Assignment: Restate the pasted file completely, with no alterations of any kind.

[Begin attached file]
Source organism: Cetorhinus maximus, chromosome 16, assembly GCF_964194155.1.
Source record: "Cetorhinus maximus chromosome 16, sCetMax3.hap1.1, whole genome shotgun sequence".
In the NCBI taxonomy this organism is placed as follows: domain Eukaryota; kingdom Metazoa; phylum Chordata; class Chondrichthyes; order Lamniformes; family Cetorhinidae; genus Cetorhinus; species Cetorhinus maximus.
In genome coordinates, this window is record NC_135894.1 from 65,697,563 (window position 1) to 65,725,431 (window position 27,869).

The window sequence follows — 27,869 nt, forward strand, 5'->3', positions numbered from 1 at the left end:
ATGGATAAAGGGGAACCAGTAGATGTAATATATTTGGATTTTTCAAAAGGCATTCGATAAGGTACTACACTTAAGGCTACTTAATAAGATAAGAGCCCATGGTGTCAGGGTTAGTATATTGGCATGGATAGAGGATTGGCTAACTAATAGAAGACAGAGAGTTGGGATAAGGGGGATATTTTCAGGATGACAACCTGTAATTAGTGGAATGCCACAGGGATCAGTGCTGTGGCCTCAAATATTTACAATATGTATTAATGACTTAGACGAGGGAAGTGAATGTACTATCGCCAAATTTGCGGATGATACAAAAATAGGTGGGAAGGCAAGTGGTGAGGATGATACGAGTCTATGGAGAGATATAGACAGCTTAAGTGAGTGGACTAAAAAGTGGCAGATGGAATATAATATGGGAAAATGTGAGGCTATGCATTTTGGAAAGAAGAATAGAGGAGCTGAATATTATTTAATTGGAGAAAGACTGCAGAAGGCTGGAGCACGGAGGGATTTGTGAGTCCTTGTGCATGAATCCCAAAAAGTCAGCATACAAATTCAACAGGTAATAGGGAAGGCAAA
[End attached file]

Source organism: Cetorhinus maximus, chromosome 16, assembly GCF_964194155.1.
Source record: "Cetorhinus maximus chromosome 16, sCetMax3.hap1.1, whole genome shotgun sequence".
In the NCBI taxonomy this organism is placed as follows: domain Eukaryota; kingdom Metazoa; phylum Chordata; class Chondrichthyes; order Lamniformes; family Cetorhinidae; genus Cetorhinus; species Cetorhinus maximus.
In genome coordinates, this window is record NC_135894.1 from 65,697,563 (window position 1) to 65,725,431 (window position 27,869).

The window sequence follows — 27,869 nt, forward strand, 5'->3', positions numbered from 1 at the left end:
ATGGATAAAGGGGAACCAGTAGATGTAATATATTTGGATTTTTCAAAAGGCATTCGATAAGGTACTACACTTAAGGCTACTTAATAAGATAAGAGCCCATGGTGTCAGGGTTAGTATATTGGCATGGATAGAGGATTGGCTAACTAATAGAAGACAGAGAGTTGGGATAAGGGGGATATTTTCAGGATGACAACCTGTAATTAGTGGAATGCCACAGGGATCAGTGCTGTGGCCTCAAATATTTACAATATGTATTAATGACTTAGACGAGGGAAGTGAATGTACTATCGCCAAATTTGCGGATGATACAAAAATAGGTGGGAAGGCAAGTGGTGAGGATGATACGAGTCTATGGAGAGATATAGACAGCTTAAGTGAGTGGACTAAAAAGTGGCAGATGGAATATAATATGGGAAAATGTGAGGCTATGCATTTTGGAAAGAAGAATAGAGGAGCTGAATATTATTTAATTGGAGAAAGACTGCAGAAGGCTGGAGCACGGAGGGATTTGTGAGTCCTTGTGCATGAATCCCAAAAAGTCAGCATACAAATTCAACAGGTAATAGGGAAGGCAAA